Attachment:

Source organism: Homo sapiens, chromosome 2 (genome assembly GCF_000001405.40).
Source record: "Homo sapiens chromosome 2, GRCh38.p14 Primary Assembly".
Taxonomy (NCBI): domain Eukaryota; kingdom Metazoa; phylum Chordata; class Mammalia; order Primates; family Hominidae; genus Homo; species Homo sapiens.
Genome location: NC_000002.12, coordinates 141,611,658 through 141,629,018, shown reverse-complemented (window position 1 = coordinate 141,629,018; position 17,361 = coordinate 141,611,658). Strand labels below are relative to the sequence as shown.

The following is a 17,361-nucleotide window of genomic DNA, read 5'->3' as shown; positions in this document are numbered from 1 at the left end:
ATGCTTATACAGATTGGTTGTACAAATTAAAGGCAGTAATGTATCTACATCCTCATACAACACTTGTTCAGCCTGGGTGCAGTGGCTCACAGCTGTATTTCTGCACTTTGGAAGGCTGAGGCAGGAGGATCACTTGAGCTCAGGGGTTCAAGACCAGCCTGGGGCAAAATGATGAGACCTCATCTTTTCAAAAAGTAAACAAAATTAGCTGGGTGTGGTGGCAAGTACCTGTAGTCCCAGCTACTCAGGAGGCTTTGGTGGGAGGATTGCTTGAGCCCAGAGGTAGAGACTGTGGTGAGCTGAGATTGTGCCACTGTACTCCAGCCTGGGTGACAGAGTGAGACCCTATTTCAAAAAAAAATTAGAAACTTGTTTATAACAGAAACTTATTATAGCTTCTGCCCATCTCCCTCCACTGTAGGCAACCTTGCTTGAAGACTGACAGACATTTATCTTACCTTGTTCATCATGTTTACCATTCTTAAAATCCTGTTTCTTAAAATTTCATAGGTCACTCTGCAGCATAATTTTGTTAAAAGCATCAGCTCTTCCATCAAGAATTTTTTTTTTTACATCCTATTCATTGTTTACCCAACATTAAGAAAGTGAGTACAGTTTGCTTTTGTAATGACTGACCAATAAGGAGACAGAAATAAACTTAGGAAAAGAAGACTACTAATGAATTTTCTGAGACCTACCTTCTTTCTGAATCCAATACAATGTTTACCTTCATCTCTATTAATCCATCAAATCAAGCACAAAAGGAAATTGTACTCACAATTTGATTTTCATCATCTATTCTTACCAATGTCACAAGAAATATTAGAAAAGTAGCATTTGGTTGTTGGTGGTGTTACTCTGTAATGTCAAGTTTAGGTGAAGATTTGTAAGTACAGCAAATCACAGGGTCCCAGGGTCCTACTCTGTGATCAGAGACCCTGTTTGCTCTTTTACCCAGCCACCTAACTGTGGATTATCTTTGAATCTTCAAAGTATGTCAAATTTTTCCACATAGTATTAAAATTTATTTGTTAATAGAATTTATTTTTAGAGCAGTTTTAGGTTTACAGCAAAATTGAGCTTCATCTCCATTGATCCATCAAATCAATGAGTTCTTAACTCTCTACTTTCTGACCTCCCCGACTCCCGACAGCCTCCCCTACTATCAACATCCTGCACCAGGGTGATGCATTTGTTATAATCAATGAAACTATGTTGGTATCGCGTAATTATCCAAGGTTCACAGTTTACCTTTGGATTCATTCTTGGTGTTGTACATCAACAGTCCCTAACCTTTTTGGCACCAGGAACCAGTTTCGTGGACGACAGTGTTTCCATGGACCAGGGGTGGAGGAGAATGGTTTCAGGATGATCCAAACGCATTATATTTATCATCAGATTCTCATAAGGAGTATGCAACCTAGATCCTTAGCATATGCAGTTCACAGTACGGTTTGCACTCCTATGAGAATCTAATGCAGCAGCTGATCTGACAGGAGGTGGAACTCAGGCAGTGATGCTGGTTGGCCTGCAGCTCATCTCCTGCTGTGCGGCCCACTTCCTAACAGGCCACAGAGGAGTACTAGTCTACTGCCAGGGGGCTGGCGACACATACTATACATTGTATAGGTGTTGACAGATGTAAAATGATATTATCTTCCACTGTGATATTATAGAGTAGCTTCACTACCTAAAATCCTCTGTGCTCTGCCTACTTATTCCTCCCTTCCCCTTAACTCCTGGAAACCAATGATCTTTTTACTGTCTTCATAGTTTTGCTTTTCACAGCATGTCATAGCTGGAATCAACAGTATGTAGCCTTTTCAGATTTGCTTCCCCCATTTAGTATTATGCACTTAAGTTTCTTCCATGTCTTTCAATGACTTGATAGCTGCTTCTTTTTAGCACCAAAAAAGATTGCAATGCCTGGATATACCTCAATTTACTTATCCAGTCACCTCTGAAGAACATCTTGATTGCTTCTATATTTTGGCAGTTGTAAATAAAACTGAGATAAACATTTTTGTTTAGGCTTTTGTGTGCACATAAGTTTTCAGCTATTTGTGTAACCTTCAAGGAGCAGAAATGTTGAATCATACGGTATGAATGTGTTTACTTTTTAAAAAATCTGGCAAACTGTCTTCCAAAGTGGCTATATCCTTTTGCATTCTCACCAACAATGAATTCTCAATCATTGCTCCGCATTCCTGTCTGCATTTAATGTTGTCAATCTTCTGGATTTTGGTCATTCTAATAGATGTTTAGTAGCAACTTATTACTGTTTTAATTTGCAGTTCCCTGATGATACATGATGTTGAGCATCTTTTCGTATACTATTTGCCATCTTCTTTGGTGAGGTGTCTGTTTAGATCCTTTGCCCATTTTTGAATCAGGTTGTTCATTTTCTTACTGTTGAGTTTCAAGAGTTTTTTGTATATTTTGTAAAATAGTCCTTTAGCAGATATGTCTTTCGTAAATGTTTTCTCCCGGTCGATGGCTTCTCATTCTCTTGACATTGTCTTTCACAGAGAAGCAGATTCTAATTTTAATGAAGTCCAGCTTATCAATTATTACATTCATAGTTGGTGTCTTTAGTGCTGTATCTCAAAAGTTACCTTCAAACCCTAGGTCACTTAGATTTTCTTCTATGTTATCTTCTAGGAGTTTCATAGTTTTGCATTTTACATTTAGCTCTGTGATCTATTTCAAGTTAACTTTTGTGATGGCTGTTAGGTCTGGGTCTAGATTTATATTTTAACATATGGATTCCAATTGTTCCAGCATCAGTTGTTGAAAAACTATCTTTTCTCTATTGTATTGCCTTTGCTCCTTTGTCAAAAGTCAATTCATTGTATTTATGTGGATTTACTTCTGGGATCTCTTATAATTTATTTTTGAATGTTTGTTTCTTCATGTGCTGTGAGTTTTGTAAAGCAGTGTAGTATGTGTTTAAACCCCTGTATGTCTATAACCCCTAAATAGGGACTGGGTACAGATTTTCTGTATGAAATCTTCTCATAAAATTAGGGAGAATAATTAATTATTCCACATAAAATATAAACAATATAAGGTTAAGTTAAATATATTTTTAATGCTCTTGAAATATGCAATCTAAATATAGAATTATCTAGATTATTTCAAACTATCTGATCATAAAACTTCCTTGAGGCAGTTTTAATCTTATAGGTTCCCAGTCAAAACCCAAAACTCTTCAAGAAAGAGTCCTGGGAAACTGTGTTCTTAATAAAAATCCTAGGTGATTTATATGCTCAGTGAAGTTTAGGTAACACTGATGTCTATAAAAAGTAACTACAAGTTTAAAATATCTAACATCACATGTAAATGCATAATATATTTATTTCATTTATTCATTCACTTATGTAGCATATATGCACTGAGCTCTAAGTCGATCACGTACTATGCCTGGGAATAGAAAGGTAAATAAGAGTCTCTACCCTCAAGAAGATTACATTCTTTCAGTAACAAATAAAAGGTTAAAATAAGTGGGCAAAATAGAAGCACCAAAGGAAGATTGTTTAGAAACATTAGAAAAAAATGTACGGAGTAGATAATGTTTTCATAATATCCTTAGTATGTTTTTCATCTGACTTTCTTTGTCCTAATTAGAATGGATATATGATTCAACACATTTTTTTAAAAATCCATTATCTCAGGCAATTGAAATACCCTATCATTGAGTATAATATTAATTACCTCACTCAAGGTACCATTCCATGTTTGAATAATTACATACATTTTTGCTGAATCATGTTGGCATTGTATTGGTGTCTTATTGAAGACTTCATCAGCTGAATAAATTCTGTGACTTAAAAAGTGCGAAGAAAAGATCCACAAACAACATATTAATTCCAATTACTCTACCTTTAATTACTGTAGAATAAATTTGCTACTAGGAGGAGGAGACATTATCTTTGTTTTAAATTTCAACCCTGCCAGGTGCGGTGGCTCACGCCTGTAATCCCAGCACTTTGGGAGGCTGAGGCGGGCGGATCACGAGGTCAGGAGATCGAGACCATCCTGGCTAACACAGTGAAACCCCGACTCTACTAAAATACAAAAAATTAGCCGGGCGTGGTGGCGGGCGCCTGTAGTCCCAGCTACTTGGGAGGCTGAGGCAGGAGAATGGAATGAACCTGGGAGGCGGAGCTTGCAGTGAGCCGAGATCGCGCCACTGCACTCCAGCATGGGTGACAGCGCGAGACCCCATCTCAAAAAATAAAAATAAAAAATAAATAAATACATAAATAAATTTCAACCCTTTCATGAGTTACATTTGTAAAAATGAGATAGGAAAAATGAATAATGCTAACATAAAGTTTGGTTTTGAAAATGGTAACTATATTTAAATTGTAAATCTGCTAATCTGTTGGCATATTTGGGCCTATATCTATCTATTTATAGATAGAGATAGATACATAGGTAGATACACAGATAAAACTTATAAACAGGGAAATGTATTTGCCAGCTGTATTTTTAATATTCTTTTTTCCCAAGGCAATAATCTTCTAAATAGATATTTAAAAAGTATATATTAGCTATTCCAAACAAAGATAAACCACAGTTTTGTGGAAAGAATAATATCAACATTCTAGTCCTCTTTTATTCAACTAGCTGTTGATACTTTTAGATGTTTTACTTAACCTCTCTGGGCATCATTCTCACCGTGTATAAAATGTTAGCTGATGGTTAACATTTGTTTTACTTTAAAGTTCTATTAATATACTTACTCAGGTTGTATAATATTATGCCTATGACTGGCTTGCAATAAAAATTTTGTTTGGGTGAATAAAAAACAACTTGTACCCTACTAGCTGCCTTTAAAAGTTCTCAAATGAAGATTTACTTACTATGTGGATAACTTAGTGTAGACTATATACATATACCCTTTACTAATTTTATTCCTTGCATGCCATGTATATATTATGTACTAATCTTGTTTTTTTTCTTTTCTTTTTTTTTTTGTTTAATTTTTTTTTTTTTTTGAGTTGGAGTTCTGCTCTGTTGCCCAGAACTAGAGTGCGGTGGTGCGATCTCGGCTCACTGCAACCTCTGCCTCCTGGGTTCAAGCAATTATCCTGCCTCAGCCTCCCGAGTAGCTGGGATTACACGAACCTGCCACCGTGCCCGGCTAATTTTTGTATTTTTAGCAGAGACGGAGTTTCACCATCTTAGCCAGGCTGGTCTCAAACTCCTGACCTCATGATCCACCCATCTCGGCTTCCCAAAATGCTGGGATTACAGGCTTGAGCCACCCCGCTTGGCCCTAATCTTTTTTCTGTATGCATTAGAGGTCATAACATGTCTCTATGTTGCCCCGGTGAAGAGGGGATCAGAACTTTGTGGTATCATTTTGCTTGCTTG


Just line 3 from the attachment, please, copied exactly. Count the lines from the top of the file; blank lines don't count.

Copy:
Taxonomy (NCBI): domain Eukaryota; kingdom Metazoa; phylum Chordata; class Mammalia; order Primates; family Hominidae; genus Homo; species Homo sapiens.